Cottonwood and willow trees line the refuge’s lake shores, watercourses and springs. Riparian habitats, or wildlife habitats found along the banks of a stream and springs, are among the most endangered and valuable habitats in the Southwest. On the refuge, riparian areas provide feeding and nesting grounds for birds that migrate here from the tropics, such as the yellow warbler, Bullock’s oriole and the endangered southwestern willow flycatcher.
To improve this habitat, nonnative invasive species are removed as part of our management strategy. Nonnative plant species frequently out compete native vegetation and offer little value to wildlife, reducing the quality of the habitats found on the refuge.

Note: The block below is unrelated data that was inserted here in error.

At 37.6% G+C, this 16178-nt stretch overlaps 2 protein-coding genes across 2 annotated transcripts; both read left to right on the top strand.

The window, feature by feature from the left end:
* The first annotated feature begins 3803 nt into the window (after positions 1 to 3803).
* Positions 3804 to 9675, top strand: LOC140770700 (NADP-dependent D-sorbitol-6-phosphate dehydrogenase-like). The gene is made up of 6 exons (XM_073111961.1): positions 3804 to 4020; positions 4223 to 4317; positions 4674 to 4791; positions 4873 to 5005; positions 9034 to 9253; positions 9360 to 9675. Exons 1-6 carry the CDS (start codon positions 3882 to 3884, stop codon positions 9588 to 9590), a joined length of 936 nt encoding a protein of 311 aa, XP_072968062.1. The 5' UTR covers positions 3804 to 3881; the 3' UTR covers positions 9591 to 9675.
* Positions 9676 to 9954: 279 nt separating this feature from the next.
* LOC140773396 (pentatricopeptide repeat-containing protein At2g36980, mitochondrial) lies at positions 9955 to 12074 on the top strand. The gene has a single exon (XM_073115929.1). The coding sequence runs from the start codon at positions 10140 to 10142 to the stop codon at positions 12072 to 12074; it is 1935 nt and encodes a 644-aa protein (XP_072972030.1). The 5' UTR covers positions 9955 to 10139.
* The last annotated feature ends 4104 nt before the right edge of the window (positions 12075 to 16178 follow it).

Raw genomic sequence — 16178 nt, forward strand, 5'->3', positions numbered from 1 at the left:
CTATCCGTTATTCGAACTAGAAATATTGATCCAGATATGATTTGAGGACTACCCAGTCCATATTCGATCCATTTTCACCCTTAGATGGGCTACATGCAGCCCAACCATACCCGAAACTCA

In the Black Canyon area of the refuge, restoration work has converted flat farmland into a meandering stream channel. In the future, this area will be planted with native species in order to create more valuable riparian habitat on the refuge for wildlife usage.
Restoration work has also taken place at several of the springs on the refuge. The springs have been expanded and native vegetation has been planted to increase riparian habitat. The endemic Pahranagat speckled dace has been successfully reintroduced to one of the springs on the Refuge and it is hoped that the endangered Pahranagat Round-Tail chub will flourish as well. Additionally, the restoration of these springs has allowed the native Northern Leopard frog populations to soar.